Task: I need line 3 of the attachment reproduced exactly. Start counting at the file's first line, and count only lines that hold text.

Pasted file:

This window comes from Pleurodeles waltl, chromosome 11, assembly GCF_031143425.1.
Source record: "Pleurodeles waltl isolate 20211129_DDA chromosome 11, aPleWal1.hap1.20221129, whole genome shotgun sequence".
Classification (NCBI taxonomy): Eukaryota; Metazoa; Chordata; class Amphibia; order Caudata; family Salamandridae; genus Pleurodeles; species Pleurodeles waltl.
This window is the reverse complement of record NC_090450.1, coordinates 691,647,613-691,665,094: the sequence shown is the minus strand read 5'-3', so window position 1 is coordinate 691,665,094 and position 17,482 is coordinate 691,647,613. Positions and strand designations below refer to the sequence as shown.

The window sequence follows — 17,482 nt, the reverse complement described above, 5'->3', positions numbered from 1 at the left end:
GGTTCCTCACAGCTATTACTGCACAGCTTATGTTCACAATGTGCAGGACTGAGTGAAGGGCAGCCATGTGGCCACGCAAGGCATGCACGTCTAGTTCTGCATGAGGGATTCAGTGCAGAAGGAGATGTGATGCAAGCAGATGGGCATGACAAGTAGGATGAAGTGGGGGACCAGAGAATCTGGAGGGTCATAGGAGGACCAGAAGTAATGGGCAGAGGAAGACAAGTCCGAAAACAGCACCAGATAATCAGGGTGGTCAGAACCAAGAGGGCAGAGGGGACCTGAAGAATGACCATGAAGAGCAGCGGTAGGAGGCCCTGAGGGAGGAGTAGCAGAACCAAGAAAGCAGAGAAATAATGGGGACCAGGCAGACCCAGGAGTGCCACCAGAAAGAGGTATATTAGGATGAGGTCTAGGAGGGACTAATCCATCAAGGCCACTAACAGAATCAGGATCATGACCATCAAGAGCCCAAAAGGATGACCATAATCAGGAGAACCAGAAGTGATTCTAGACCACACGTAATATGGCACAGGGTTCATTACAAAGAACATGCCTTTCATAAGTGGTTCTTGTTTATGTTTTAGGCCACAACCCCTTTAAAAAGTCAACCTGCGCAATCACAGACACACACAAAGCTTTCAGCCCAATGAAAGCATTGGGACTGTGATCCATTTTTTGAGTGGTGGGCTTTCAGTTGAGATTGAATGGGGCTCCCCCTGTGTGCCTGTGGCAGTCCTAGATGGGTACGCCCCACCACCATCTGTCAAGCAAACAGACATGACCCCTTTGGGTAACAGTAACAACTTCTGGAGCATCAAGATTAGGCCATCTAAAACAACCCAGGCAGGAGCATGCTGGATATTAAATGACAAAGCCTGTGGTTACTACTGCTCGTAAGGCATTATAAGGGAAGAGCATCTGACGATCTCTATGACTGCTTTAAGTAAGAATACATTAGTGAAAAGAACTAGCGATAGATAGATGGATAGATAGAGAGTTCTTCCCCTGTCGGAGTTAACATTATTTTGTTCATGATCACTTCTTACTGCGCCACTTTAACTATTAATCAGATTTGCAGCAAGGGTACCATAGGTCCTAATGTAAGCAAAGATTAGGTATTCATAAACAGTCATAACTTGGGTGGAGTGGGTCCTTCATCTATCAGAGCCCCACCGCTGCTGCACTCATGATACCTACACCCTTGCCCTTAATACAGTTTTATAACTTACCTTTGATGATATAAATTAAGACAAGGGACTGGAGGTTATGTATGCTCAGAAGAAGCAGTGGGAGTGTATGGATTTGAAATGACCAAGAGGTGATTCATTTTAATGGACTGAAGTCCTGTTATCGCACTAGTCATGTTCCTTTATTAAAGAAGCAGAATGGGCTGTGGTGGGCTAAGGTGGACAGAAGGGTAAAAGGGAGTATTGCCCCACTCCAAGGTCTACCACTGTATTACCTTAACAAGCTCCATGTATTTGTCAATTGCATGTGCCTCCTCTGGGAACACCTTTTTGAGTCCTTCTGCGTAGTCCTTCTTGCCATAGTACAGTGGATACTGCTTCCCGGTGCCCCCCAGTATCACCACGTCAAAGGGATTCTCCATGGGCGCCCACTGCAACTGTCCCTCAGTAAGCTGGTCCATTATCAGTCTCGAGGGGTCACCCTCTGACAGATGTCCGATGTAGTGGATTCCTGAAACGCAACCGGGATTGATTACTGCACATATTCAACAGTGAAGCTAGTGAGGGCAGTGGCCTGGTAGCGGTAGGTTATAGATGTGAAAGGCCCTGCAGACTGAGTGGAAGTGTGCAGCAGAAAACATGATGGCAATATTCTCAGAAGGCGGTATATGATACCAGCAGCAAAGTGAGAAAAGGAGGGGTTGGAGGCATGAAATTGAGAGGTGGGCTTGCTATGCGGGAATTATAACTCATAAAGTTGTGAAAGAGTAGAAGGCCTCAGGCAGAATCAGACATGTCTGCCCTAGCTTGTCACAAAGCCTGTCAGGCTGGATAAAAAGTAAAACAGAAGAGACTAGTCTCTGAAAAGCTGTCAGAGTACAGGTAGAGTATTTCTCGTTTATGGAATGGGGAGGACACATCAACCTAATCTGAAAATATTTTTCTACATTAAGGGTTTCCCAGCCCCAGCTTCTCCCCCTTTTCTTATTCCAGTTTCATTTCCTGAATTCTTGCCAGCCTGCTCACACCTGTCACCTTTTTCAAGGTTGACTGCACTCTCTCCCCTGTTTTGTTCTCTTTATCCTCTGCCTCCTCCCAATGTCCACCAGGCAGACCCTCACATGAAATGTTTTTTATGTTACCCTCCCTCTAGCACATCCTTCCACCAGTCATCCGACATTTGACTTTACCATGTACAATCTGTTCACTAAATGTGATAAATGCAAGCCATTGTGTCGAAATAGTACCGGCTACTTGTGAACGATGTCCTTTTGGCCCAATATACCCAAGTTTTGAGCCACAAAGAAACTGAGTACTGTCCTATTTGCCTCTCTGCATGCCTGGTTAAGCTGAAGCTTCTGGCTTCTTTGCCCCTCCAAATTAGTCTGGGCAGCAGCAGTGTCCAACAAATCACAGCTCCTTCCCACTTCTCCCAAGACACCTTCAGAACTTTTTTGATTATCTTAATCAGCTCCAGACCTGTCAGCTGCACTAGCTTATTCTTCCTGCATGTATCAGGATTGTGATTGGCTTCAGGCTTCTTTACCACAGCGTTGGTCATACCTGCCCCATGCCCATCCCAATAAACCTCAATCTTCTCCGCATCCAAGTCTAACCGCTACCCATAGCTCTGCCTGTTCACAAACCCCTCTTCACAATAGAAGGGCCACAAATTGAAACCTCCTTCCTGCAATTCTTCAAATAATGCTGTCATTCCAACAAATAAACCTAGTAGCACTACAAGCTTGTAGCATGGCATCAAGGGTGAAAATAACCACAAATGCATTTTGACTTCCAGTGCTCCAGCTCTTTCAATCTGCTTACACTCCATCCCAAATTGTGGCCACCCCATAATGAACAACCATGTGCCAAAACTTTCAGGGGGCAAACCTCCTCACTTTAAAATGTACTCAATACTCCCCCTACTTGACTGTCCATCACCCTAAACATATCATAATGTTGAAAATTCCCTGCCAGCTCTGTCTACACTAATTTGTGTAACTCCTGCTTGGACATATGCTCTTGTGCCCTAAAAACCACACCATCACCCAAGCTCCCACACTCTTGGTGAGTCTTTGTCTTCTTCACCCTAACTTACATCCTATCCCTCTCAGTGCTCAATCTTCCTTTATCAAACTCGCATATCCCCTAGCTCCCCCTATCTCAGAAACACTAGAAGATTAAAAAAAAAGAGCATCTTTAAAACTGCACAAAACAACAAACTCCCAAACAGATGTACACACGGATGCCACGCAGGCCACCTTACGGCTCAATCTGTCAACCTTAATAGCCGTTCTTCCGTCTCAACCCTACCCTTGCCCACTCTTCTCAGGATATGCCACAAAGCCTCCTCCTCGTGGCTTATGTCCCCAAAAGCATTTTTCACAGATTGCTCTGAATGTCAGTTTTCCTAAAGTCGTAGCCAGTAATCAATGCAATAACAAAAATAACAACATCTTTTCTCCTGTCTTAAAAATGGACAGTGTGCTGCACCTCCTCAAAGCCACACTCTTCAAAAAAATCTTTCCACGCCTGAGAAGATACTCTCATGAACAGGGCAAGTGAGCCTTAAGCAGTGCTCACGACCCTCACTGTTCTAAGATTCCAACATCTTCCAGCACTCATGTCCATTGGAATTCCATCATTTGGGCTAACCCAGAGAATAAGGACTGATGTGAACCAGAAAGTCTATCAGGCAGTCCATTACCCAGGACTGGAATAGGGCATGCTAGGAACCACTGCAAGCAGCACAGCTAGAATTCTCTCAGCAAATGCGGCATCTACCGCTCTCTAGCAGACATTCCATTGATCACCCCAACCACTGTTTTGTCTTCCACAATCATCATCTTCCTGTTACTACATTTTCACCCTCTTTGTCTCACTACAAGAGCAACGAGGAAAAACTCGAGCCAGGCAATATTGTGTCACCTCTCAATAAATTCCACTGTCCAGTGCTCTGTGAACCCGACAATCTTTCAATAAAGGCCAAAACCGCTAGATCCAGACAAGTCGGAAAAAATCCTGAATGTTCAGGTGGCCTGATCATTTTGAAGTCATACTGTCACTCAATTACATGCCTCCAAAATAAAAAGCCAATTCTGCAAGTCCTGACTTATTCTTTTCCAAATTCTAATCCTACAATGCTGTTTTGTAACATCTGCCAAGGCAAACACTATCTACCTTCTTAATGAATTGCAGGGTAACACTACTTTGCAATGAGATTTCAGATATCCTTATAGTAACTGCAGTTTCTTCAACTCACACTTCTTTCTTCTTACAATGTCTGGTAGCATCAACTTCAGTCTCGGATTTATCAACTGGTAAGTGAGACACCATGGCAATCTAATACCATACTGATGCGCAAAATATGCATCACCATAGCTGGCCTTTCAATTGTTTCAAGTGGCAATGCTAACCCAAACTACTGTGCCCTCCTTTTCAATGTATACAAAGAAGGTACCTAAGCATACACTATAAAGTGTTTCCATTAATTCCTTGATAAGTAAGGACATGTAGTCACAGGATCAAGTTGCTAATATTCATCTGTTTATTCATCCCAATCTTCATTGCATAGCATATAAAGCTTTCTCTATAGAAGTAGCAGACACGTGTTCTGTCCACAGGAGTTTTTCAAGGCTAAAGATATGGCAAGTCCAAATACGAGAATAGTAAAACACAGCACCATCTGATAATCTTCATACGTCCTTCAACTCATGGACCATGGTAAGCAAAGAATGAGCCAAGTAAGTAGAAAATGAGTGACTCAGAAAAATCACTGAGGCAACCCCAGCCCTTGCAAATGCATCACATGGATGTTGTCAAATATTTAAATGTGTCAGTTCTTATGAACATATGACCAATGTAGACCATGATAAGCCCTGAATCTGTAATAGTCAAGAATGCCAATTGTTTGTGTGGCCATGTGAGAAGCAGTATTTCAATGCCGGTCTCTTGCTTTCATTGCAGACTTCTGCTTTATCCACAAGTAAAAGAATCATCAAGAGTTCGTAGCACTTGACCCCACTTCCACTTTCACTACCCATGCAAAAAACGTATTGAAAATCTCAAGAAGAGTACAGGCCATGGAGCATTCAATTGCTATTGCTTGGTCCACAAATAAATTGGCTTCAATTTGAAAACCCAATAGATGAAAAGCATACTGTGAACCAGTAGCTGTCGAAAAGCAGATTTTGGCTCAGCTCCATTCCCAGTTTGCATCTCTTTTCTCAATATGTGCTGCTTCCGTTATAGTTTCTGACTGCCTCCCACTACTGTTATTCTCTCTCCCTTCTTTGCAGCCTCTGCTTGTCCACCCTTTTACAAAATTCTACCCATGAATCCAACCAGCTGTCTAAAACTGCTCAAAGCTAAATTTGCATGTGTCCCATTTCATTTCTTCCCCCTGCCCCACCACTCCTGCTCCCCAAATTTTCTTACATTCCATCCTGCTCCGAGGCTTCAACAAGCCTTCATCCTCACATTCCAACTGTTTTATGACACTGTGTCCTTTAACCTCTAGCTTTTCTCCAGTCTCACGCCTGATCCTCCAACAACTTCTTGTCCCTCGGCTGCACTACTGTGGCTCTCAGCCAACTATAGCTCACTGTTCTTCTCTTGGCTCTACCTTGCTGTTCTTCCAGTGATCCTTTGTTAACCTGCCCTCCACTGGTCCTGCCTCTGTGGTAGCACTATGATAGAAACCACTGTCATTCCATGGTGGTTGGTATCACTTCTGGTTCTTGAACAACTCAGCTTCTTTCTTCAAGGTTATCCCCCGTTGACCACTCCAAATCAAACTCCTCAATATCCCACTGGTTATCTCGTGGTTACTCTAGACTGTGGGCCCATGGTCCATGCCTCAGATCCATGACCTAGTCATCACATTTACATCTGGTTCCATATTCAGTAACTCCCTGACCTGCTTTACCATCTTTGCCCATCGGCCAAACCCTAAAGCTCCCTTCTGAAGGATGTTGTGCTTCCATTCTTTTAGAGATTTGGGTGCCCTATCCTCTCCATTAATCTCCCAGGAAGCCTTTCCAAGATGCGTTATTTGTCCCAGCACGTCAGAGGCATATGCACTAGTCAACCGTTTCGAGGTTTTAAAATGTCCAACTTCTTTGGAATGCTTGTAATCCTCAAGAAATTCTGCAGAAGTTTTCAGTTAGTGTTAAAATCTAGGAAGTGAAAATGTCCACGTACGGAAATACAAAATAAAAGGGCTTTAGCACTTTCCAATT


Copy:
Classification (NCBI taxonomy): Eukaryota; Metazoa; Chordata; class Amphibia; order Caudata; family Salamandridae; genus Pleurodeles; species Pleurodeles waltl.